Wednesday, January 07, 2015

Snowbound with a little Eyster and Whittier


Photo used with courtesy from Bill Eyster.

I always believe that winters belong to artists...the poets, writers, painters, and photographers of this world. Perhaps because of the cold and snow we are forced to stay indoors with the tea kettle whistling, candles flaming and our art soaring.

I spent the morning working on a new series of stories, a phone call with a painter friend of mine who was working away in her studio, and an in-depth conversation with a poet...not bad for a day when the temperature does not rise.

My photographer friend, Bill Eyster, took this photo this morning. Bill used to live in town in a lovely old house, but has relocated to the country with his wife, Annie. His photography has definitely taken on a different look with nature outside his back door. This lovely photo made me think of John Greenleaf Whittier and his poem, "Snowbound."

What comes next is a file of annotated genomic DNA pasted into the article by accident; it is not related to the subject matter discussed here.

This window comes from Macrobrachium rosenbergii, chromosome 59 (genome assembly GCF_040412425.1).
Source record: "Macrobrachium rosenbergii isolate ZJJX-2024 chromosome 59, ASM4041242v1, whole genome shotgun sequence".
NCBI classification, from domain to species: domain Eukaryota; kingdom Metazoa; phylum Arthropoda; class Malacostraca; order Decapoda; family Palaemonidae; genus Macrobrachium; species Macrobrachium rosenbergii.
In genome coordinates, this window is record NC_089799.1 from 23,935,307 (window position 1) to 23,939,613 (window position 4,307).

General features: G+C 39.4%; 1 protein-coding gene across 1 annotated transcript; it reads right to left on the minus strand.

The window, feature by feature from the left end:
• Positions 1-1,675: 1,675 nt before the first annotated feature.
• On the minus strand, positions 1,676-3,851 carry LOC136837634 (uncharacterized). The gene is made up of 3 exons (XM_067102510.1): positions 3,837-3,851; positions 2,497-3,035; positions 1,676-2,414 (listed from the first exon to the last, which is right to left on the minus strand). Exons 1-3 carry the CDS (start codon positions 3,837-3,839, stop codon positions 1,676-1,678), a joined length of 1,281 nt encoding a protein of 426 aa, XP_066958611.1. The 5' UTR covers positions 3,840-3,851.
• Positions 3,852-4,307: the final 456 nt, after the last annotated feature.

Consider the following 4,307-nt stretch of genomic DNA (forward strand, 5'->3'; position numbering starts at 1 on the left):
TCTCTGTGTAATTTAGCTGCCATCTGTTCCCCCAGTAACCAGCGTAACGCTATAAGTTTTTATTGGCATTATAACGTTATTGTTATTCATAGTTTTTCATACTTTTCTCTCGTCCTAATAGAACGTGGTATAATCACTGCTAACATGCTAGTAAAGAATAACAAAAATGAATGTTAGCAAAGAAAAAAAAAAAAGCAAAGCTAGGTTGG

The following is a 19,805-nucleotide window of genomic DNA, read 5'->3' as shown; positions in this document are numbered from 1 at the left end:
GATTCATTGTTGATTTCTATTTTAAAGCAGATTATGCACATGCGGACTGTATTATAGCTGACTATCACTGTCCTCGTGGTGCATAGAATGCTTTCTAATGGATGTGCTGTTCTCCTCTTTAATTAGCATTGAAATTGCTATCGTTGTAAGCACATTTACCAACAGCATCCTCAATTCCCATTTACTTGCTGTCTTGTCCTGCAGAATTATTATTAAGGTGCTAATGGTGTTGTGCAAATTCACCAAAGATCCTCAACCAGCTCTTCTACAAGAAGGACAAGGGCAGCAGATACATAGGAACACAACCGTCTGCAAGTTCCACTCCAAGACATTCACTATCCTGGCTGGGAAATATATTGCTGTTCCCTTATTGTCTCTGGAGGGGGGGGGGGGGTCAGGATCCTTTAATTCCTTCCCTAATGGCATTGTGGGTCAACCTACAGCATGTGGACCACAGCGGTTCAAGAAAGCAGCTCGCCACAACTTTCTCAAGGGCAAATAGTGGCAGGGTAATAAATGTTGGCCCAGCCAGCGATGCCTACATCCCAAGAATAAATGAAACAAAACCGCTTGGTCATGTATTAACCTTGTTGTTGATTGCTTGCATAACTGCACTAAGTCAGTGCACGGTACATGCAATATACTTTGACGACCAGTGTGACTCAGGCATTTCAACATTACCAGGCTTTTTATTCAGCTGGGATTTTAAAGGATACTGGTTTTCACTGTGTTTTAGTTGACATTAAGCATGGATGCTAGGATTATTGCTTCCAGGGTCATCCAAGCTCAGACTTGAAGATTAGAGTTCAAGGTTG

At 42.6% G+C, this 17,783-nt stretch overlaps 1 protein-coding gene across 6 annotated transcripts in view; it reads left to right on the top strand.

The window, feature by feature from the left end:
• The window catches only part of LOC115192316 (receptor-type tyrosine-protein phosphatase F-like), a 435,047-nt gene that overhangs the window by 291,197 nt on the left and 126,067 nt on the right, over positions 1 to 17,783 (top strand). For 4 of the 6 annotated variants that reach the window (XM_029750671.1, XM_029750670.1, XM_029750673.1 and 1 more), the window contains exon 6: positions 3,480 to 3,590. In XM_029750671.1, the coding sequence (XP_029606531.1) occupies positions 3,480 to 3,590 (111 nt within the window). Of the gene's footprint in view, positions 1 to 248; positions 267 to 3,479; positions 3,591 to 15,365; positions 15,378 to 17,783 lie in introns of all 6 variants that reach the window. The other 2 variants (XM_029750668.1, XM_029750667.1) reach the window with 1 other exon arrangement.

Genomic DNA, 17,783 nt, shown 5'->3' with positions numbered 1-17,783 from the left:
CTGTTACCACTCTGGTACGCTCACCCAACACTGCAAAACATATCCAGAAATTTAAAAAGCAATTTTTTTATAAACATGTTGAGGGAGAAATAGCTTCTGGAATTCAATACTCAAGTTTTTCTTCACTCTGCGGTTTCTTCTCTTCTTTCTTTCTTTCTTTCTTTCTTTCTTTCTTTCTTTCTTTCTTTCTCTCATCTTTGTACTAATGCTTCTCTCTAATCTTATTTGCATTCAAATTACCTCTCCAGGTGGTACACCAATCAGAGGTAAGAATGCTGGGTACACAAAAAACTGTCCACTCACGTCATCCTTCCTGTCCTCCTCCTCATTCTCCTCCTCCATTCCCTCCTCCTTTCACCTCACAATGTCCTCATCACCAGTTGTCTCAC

Whittier was born in Haverhill, Massachusetts in the parlor.  His first poem was published by abolitionist, William Lloyd Garrison. Garrison encouraged Whittier to study poetry and the English language...and that he did.

He eventually became a shoemaker and a teacher. He continued to send his poetry in to newspapers and magazines and began to make a name for himself. It was his poem "Snowbound" that brought him the money to live comfortably until his death in 1892.

I have added a short clip of the poem at the end of this blog. (The original takes over an hour to read!)

Please enjoy, and perhaps on a snowy night you could actually read the entire piece out loud by the fire with friends.

Until tomorrow.